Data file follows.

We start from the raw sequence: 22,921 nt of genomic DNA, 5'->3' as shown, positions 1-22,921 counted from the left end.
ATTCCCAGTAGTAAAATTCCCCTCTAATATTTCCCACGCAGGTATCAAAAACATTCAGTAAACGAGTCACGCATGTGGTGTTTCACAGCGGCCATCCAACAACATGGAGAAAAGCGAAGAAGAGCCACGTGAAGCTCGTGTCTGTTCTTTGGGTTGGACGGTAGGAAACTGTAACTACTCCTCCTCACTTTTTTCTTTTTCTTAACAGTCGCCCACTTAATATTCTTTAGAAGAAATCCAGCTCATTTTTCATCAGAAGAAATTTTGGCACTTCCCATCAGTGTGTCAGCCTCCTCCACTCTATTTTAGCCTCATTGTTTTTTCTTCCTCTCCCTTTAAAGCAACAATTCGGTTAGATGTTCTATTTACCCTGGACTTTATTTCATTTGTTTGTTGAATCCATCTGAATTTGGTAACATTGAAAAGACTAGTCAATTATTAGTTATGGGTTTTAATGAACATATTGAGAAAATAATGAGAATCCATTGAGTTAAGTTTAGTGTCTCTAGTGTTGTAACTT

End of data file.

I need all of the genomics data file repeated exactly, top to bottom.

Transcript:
We start from the raw sequence: 22,921 nt of genomic DNA, 5'->3' as shown, positions 1-22,921 counted from the left end.
ATTCCCAGTAGTAAAATTCCCCTCTAATATTTCCCACGCAGGTATCAAAAACATTCAGTAAACGAGTCACGCATGTGGTGTTTCACAGCGGCCATCCAACAACATGGAGAAAAGCGAAGAAGAGCCACGTGAAGCTCGTGTCTGTTCTTTGGGTTGGACGGTAGGAAACTGTAACTACTCCTCCTCACTTTTTTCTTTTTCTTAACAGTCGCCCACTTAATATTCTTTAGAAGAAATCCAGCTCATTTTTCATCAGAAGAAATTTTGGCACTTCCCATCAGTGTGTCAGCCTCCTCCACTCTATTTTAGCCTCATTGTTTTTTCTTCCTCTCCCTTTAAAGCAACAATTCGGTTAGATGTTCTATTTACCCTGGACTTTATTTCATTTGTTTGTTGAATCCATCTGAATTTGGTAACATTGAAAAGACTAGTCAATTATTAGTTATGGGTTTTAATGAACATATTGAGAAAATAATGAGAATCCATTGAGTTAAGTTTAGTGTCTCTAGTGTTGTAACTT